even partly successful would have been formidable.
Hawkins explains this by supposing that the Late Neolithic priests used the 56 Aubrey holes as a device for predicting many more eclipses. The basis of this suggestion is that 56 is almost exactly the number of years in three of the lunar cycles of 18.61 years. Such a 56 year cycle can be used to record the azimuthal swings of moonrise and moonset over several centuries before becoming inaccurate. Eclipses of course only occur at full and new moon and when the moon is near the ecliptic at those times and is thus in line with the earth and the sun. By moving up to six stones at set intervals apart regularly around the Aubrey circle at the rate of a hole a year many important eclipses can be foreseen. The details do not matter here: the fact is that it seems to be workable. The only objection, apart from a general disbelief that anything so advanced was possible at so early a date, is an archaeological one. Those Aubrey holes which have been excavated were apparently refilled with their own chalk rubble soon after they were dug: on some cases they were then emptied and filled again. There were cremation burials in most, sometimes in the primary refilling but more often in the later, and objects found with the bones were of Secondary (Late) Neolithic type. No sign of the holes having ever held stones was noted though presumably large posts would have served almost as well as markers of the sort required by Hawkins' theory.
There seems to be no doubt that a circle of 56 holes could be used for eclipse prediction in the way Hawkins suggests. Whether the Aubrey holes at Stonehenge I were so used is another matter. It depends on what the sum total of the evidence about the cultural level of Late Neolithic Britain suggests was possible at the time. If a circle of 56 holes had been found in the floor of a contemporary Mesopotamian temple it would be quite reasonable to accept that the astronomers there, who are known to have been greatly concerned with eclipses, used it for prediction. Indeed a practical method for such prediction suitable for early times was not known until Hawkins set out his ideas. However Late Neolithic Britain seems at first sight an unlikely environment for such spectacular intellectual advances and this is indeed the crucial question. Are Hawkins' theories about Stonehenge I plausible against the background of our knowledge of the rest of Britain at that time?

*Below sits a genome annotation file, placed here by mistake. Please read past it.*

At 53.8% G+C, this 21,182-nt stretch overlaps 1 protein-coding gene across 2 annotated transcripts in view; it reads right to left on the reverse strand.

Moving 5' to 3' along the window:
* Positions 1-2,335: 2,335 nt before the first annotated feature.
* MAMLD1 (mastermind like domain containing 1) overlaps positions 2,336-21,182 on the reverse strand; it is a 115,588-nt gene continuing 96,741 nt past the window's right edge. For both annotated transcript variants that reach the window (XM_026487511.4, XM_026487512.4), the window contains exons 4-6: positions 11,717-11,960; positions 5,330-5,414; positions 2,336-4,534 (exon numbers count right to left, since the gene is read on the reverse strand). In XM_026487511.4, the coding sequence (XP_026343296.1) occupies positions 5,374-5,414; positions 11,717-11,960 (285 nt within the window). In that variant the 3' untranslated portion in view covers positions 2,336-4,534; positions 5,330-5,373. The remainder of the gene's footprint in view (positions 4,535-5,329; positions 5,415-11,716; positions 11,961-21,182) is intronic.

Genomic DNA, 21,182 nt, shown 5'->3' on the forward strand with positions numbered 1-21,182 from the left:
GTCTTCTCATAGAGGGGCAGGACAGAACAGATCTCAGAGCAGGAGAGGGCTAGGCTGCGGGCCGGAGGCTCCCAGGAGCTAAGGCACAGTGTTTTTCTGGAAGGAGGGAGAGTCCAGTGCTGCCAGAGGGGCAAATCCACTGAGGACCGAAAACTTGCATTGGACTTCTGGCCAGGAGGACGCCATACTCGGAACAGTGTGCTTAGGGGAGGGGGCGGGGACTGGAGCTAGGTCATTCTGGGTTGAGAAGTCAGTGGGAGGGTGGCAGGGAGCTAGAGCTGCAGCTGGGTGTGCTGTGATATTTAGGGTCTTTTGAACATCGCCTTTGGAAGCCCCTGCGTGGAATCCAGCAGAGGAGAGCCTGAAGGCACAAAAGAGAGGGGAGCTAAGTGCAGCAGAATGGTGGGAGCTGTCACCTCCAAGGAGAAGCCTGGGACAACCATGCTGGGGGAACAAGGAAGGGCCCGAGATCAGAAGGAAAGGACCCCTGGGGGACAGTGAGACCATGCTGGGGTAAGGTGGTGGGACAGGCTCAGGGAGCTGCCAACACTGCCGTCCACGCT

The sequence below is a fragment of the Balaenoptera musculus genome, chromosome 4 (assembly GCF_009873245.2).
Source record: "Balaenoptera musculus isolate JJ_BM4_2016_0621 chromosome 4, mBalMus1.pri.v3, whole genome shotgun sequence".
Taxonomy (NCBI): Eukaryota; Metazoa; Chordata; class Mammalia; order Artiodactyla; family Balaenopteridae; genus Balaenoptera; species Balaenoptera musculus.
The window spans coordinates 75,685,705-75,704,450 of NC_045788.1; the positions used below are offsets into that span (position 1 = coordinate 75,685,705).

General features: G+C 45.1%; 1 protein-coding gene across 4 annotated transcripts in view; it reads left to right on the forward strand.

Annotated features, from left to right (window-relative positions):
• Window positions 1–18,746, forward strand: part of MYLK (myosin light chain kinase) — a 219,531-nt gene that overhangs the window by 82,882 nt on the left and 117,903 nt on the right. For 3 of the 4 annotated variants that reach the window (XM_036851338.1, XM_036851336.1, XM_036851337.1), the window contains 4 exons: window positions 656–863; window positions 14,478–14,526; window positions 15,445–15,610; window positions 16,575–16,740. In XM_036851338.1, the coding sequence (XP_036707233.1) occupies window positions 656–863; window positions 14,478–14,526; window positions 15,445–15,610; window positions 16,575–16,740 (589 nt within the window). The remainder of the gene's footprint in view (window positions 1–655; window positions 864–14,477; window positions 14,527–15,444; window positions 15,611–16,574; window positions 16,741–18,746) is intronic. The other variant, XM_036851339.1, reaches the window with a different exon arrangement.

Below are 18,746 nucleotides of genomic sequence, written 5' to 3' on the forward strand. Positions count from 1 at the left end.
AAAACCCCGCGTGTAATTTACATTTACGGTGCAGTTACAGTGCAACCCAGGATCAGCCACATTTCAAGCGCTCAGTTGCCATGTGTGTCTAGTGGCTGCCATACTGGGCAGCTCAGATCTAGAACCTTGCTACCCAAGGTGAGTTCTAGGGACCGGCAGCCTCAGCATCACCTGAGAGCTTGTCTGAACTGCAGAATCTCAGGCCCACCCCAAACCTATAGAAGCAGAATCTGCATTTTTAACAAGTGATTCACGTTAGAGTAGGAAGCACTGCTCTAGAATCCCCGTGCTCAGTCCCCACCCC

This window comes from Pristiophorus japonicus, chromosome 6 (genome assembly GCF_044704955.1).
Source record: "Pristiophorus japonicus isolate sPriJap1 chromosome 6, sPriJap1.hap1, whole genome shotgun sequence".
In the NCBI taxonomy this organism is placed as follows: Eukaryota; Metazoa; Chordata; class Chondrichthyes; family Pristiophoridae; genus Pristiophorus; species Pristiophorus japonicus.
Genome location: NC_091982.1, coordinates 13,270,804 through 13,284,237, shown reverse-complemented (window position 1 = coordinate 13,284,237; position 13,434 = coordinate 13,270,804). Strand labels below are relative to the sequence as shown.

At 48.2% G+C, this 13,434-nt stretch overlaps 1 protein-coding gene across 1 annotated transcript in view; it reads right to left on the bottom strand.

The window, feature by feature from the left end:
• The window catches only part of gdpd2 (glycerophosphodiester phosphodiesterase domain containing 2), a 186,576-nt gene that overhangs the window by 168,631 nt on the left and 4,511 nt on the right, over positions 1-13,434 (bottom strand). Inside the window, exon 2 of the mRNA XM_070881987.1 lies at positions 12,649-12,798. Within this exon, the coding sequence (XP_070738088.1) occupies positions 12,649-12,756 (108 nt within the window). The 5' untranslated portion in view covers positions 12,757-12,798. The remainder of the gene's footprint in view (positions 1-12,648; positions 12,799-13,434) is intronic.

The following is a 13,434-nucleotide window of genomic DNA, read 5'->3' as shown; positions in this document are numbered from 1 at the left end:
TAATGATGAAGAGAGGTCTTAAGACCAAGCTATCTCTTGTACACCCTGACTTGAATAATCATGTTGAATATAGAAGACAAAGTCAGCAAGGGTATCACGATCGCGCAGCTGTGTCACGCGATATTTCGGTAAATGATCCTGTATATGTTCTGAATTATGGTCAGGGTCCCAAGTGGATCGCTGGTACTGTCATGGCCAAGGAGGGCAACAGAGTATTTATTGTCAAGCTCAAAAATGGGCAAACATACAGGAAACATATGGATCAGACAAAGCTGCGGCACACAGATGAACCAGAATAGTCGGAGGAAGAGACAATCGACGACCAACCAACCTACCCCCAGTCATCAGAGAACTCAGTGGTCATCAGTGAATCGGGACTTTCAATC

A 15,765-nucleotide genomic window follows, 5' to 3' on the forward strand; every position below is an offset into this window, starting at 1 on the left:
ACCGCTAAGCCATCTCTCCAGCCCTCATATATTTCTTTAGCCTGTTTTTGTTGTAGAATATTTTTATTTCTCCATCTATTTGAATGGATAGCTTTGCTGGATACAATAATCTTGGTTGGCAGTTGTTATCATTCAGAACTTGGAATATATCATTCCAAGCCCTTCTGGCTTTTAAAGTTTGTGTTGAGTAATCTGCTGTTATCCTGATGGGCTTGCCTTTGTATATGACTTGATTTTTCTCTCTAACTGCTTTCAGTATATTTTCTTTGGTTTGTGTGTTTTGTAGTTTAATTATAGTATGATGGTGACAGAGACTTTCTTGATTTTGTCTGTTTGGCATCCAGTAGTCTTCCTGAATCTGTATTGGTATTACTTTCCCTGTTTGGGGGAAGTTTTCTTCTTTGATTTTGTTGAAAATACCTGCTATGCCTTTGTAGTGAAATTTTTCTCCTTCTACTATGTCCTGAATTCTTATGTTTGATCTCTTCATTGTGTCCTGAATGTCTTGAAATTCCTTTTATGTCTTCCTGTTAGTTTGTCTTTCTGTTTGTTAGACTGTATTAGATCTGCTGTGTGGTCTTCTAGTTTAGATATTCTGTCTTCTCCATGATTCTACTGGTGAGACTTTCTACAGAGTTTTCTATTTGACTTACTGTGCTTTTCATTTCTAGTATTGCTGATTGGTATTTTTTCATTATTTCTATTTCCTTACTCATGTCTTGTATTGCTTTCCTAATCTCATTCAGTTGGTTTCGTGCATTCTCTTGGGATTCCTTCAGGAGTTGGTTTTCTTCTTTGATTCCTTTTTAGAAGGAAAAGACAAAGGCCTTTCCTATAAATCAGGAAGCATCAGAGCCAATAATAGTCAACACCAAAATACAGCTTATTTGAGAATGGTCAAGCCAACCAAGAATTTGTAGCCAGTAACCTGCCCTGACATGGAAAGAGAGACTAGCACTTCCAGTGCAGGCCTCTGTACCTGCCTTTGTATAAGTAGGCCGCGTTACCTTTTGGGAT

500 stone circles have been accurately surveyed
Here we turn to Megalithic Sites in Britain and in this we find the essential background to the problems of Stonehenge just discussed for Thom—an emeritus professor of Engineering Science at Oxford—has spent many years visiting and accurately surveying some 500 stone circles and allied sites in England, Wales and Scotland. The problems of Stonehenge when
Plan of the Dinnever Hill, Cornwall, stone circle (NGR: SX/126800), reproduced with the kind permission of Professor A. Thom. This is one of Thorn's type A flattened circles, made of very small stones and 130 feet across, and the dotted lines show its probable geometrical construction. A large part is a true circle inscribed from the centre point. Part of the north side is a segment of a circle of twice the radius of the foregoing, drawn from the point on the circumference opposite. The flat northern section is joined to the rest by two sharp 'corners' formed of short segments of circles of half the radius of the main one. These were drawn from the intersections of the main and long radii at the extreme points of their respective arcs.
discussed in isolation inevitably assume a certain air of unreality: too much hinges on too little evidence. However the formidable mass of accurate data on many comparable circles assembled by Thom has allowed him to extract from it by statistical analysis a startling amount of information which, considering the qualifications of the author, is scarcely likely to be challenged. The conclusions he draws about the circles are twofold and concern the geometry of their construction and their astronomical alignments and function.
Many of the rings are true circles and were obviously laid out with a length of rope tied to a central peg. Many others however are clearly not circular and Thom shows, with a wealth of examples, how they must have been constructed. Many are laid out with circles of different diameter superimposed, whose centres are